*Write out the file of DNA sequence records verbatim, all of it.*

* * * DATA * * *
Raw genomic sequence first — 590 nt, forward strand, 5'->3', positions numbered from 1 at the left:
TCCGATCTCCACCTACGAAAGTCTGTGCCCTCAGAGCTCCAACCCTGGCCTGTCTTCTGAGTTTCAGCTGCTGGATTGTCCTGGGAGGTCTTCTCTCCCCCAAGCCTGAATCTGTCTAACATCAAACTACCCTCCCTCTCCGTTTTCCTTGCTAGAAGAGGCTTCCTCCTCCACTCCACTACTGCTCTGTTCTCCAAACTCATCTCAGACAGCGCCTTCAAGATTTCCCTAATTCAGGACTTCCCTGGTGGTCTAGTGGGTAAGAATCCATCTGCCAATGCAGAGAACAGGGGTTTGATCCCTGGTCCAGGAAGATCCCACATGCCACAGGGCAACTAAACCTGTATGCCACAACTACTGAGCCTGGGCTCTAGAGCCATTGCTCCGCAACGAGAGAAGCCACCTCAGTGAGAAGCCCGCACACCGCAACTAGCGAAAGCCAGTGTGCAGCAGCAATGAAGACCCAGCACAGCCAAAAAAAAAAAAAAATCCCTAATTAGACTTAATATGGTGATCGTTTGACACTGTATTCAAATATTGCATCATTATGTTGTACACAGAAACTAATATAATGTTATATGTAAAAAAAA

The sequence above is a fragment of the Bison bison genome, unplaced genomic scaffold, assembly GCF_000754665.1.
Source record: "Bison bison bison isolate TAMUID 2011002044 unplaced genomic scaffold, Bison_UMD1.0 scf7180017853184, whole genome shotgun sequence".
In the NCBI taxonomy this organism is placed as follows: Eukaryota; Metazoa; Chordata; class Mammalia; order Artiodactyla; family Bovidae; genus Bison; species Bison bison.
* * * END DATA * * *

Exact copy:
Raw genomic sequence first — 590 nt, forward strand, 5'->3', positions numbered from 1 at the left:
TCCGATCTCCACCTACGAAAGTCTGTGCCCTCAGAGCTCCAACCCTGGCCTGTCTTCTGAGTTTCAGCTGCTGGATTGTCCTGGGAGGTCTTCTCTCCCCCAAGCCTGAATCTGTCTAACATCAAACTACCCTCCCTCTCCGTTTTCCTTGCTAGAAGAGGCTTCCTCCTCCACTCCACTACTGCTCTGTTCTCCAAACTCATCTCAGACAGCGCCTTCAAGATTTCCCTAATTCAGGACTTCCCTGGTGGTCTAGTGGGTAAGAATCCATCTGCCAATGCAGAGAACAGGGGTTTGATCCCTGGTCCAGGAAGATCCCACATGCCACAGGGCAACTAAACCTGTATGCCACAACTACTGAGCCTGGGCTCTAGAGCCATTGCTCCGCAACGAGAGAAGCCACCTCAGTGAGAAGCCCGCACACCGCAACTAGCGAAAGCCAGTGTGCAGCAGCAATGAAGACCCAGCACAGCCAAAAAAAAAAAAAAATCCCTAATTAGACTTAATATGGTGATCGTTTGACACTGTATTCAAATATTGCATCATTATGTTGTACACAGAAACTAATATAATGTTATATGTAAAAAAAA

The sequence above is a fragment of the Bison bison genome, unplaced genomic scaffold, assembly GCF_000754665.1.
Source record: "Bison bison bison isolate TAMUID 2011002044 unplaced genomic scaffold, Bison_UMD1.0 scf7180017853184, whole genome shotgun sequence".
In the NCBI taxonomy this organism is placed as follows: Eukaryota; Metazoa; Chordata; class Mammalia; order Artiodactyla; family Bovidae; genus Bison; species Bison bison.